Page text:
Canadian Firefighter Magazine

After tragic year, Brampton Fire plans to expand; rapid growth, illegal basements still a problem

By Jessica Durling, Local Journalism Initiative Reporter   

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Approximately $3.5 million of capital funding is required over the next ten years to keep the city's fire stations in a state of good repair

A key focus for Brampton Fire and Emergency Services this year will be mitigating risk through education and engagement in a quickly growing community, after a grim year in which 10 community members lost their lives – some could have been saved had functional smoke detectors been present.

During his budget presentation in late February, Fire Chief Bill Boyes told Council that 2023 will have a “sustained focus this year on fire prevention related activities.”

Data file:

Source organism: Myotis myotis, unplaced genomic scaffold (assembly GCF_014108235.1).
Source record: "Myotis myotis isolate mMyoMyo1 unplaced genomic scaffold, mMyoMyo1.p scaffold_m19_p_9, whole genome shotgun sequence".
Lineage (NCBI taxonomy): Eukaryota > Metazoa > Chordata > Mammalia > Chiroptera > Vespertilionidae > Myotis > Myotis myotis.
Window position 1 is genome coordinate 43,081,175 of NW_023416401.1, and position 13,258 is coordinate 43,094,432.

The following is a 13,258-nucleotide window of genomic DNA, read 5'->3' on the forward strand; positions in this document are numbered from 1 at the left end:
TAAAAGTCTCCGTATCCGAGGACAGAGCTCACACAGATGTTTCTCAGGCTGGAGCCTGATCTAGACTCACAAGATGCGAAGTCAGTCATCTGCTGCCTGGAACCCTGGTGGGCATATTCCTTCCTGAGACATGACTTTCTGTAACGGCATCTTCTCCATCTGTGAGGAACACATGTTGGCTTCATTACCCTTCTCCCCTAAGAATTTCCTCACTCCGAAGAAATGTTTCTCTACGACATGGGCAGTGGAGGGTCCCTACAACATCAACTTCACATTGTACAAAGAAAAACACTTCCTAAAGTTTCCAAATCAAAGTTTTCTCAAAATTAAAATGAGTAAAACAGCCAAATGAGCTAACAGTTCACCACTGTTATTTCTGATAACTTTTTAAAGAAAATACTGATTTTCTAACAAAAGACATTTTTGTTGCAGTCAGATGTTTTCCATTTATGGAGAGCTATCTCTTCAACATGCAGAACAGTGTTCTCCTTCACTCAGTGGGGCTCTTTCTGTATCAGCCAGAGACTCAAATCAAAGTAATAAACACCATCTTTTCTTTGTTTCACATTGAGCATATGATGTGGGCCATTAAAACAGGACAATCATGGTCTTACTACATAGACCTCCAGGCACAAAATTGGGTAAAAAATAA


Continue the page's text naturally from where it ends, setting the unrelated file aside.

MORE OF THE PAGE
“2022 was a tragic year in the City of Brampton for fire deaths where we lost 10 residents, so we’re really going to be increasing our focus on that to try to reduce the likelihood of any other fire deaths in the city,” Boyes told councillors. “We also need to maintain our trucks, our equipment, our apparatus while striving to meet the new training and certification legislation that is put out by the province without any additional funding from the municipality.”

Five of the fire-related deaths in 2022 happened in March, in an incident in which surviving family members said there were no working smoke detectors in the home, which was under renovations when the tragedy struck.


According to Boyes, four new staff will be added this year for a proactive residential and commercial inspection program with the goal to have more residents follow fire codes, such as ensuring working smoke detectors are installed.

“We really think this is a start to making the difference to say those lives in the community so we don’t have another year of 10 fire deaths,” Boyes said.

The Brampton fire department currently operates 13 stations (14 by the end of 2023) strategically located across the city, as well as the Joint Fire Communications Centre, an Apparatus and Maintenance facility, the Fire Life Safety & Education Centre and the newly built Emergency Operations Centre.